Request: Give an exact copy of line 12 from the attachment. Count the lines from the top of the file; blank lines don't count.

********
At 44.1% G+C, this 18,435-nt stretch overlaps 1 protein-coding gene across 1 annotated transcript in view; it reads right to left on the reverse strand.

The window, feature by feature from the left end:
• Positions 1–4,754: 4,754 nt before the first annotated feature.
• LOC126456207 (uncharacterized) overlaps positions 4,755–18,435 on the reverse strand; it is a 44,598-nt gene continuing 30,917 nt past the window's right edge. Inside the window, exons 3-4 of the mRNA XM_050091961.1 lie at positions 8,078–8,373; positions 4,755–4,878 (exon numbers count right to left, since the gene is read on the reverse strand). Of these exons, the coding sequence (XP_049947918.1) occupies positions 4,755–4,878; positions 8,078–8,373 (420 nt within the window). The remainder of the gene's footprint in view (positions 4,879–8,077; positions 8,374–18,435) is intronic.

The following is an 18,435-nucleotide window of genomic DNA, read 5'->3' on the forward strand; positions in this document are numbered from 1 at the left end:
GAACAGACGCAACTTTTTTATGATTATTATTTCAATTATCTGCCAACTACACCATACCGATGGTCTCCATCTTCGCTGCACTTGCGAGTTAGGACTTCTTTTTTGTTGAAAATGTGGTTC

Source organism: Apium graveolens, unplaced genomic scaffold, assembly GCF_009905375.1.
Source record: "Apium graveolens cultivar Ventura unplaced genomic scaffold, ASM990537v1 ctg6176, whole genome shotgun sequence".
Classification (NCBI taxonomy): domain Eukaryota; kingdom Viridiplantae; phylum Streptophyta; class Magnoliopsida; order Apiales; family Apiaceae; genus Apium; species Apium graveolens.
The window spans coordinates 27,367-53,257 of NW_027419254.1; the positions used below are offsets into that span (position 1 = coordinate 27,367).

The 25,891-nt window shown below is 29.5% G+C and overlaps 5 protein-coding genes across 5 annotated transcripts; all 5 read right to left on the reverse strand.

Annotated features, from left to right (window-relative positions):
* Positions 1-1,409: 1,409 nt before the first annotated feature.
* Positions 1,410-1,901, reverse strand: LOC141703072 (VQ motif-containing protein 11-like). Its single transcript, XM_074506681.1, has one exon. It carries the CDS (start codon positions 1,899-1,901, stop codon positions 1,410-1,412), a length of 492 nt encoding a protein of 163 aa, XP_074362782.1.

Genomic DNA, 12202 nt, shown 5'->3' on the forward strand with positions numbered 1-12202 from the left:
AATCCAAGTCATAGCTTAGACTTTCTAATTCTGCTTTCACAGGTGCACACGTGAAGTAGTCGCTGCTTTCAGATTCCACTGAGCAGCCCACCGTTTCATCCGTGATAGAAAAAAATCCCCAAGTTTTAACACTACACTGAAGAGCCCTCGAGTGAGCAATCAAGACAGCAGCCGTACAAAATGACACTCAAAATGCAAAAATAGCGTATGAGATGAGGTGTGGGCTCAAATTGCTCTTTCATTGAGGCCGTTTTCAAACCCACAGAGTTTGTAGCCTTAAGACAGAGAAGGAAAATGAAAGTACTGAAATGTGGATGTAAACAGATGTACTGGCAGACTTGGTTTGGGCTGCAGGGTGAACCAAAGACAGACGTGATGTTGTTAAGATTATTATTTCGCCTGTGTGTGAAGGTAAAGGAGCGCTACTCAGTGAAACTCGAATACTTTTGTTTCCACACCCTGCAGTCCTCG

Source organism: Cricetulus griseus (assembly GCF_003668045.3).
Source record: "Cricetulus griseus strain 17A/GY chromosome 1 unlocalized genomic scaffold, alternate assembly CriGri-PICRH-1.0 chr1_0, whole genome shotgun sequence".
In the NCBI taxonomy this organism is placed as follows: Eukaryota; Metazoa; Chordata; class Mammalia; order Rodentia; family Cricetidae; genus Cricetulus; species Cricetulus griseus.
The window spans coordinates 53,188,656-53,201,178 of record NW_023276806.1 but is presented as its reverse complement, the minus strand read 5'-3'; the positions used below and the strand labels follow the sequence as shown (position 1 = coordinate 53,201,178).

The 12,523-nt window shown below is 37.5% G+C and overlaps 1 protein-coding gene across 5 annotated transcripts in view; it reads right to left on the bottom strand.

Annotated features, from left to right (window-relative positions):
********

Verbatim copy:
Annotated features, from left to right (window-relative positions):